- Crusade helps Marange District in Zimbabwe to regain some membership lost during the COVID-19 pandemic.
- The three-day event brought the Gospel to villagers’ homes as 238 were visited and United Methodists preached at the business center.
- The inaugural crusade resulted in dozens of new members and the return of others.
- Four similar events are planned for other remote parts of Marange District in 2023.
In a drive to bring more people to Christ after the devastating COVID-19 pandemic, the Marange District in the Zimbabwe East Conference organized a crusade after realizing membership had dropped by over 1,400 members.
The crusade in the Buhera West Mission Area at Muzokomba business center in November attracted a multitude of people, winning over dozens of new members and regaining some who had stepped away from the church.
The Rev. Pauline Nyamudzura, Marange District superintendent, said the district had 9,890 members, but due to COVID-19, the membership dropped by 14% to 8,450.
“The reduction in membership is worrying, but the results from the pilot crusade … gave us hope,” she said. “The effects of COVID-19 were heartrending. Many died, transferred, backslid in their faith, or lost hope because of the many challenges and losses they encountered.”
The Rev. Lloyd Rafemoyo, district connectional ministries director, said they chose crusades as the best way of winning back lost members and reaching out to church seekers while spreading the Gospel to surrounding communities.
“Crusades are effective and efficient because they are a combination of different modes of evangelism, that is: spontaneous evangelism (Acts 8:27-38); one-on-one evangelism (John 4:7-27); two-by-two lay visitation evangelism (Mark 6:7-13; Luke 10:1-11); healing and deliverance (Mark 6:13); and public proclamation,” Rafemoyo said.
“We visited households and distributed crusade posters on perimeter walls, buildings and buses plying the area. We did not leave any stone unturned,” he said. “Within the three days we visited 238 families, prayed, preached and invited them to join us at the local church for fellowship.”
“The vhuserere (a crowd of people moving in the community) was exciting as United Methodists walked around the shopping center singing and dancing. They blended the music by using a trumpet, shakers, whistles and drums. Concurrently, the pastors and evangelists were spreading the Word to the community and inviting them to come to church for an all-night prayer,” he said.
Rafemoyo and Eliah Chitakure, pastor-in-charge of the Buhera West Mission Area, met Abot Matenga, who was cycling while selling mats. They preached to him and he shared his plight of worn-out bicycle tires overdue for replacement.
“After they preached to me about the goodness of the Lord, I felt free to share my challenges,” Matenga said.
“I was surprised when one of the members bought what I needed most to enhance my business for my family's survival. The UMC is a good church. You pray to the living God and I will join you,” Matenga said as he received the tires.
Chitakure said the Buhera West Mission Area has two local churches — Mutepfe and Muzokomba — which are 40 kilometers apart. “Since the crusade we have managed to bring 79 new members and regained 44 backsliders,” Chitakure said.
Ratidzai Makwenzi, an expectant mother who was accompanied by her mother, Fadzai Majengeta, was happy when the Rev. Marian Sigauke prayed with her during the crusade.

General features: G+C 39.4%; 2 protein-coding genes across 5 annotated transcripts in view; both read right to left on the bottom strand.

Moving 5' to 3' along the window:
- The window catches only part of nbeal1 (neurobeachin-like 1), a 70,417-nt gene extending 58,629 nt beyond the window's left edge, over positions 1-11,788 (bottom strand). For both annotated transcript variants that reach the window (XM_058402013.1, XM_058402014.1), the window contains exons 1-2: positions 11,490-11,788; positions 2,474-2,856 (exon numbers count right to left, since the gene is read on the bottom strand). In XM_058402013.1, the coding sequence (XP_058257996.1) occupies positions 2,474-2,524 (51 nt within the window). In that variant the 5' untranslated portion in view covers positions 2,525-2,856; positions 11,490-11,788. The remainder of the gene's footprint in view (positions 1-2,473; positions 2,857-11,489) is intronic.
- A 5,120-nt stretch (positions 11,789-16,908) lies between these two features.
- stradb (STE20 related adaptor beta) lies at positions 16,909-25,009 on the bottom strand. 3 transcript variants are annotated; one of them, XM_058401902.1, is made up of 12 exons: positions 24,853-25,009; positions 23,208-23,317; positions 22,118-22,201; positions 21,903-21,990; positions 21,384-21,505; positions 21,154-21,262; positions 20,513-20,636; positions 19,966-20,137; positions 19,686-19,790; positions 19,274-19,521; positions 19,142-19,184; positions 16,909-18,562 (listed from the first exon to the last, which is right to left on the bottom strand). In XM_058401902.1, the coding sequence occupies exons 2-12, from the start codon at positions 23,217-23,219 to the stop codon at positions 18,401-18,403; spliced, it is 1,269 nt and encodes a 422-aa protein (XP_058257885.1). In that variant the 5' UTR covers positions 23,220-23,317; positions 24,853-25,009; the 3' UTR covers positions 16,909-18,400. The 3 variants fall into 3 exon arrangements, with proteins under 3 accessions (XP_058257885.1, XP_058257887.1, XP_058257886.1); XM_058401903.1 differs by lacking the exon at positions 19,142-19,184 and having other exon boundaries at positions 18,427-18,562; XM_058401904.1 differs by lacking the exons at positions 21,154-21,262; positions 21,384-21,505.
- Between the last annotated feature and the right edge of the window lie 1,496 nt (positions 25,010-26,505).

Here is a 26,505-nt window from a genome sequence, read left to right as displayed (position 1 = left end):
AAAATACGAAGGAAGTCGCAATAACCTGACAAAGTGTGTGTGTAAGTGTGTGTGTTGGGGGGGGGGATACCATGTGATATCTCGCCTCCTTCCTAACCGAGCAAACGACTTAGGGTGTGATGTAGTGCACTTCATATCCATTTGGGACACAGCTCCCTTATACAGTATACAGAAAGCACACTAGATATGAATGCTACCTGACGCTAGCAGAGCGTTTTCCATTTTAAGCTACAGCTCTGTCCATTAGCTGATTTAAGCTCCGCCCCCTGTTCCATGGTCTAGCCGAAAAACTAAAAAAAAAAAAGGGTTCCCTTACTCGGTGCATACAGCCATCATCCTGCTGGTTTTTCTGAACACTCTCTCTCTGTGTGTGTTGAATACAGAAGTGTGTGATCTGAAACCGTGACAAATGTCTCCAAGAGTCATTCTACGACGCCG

“When you are sick, you always need a word of encouragement and a prayer. The pastor shared with me from Hebrews and encouraged me to believe in what I have not seen. I now have the faith that all will be well,” said Makwenzi.
The Rev. Ruth Saburi preached at the business complex.
“I want to invite you all to Christ. Let us remember that there is life after death. That life needs us to be prepared. Therefore, come and worship together.”
Rafemoyo said the district faced some challenges during the crusade.
“Buhera West UMC has no sanctuary yet, our tent was too small to accommodate the gathering and was leaking. We received heavy rains accompanied by strong winds and it was a terrifying experience.”
Still, Edith Mushunje, a member of the organizing team, said there was power in prayer and hard work.
“We came to Muzokomba three days before the crusade. We visited up to 30 households daily on foot. It was very hot and the houses were far apart, but that did not deter us because we had an objective of bringing souls to Christ,” Mushunje said.
“In the future, we would be grateful if we could have some megaphones, a vehicle and branded shirts to draw people’s attention and for visibility,” she added. “We are prepared to work, despite limited resources. We are happy we achieved our objectives. To God be the glory.”
Beauty Mukwekwezeke, lay leader for the Marange District, said she was impressed by the high attendance. “Indeed, the scorching sun can burn the crops, but not our hearts. The church is alive. Because of these encouraging results, we have lined up four more crusades in 2023.”
Nyamudzura said the lessons learned from this maiden crusade will help perfect the planned crusades, which are estimated to cost about $30,000.
“Weare mobilizing funding for the crusades to be held at Marange Central, Marange West, Marange East and Mukuni North circuits. We are hopeful that we will find partners, and God willing, we are going to achieve that,” she said.
Chingwe is a communicator for the Zimbabwe East Conference.
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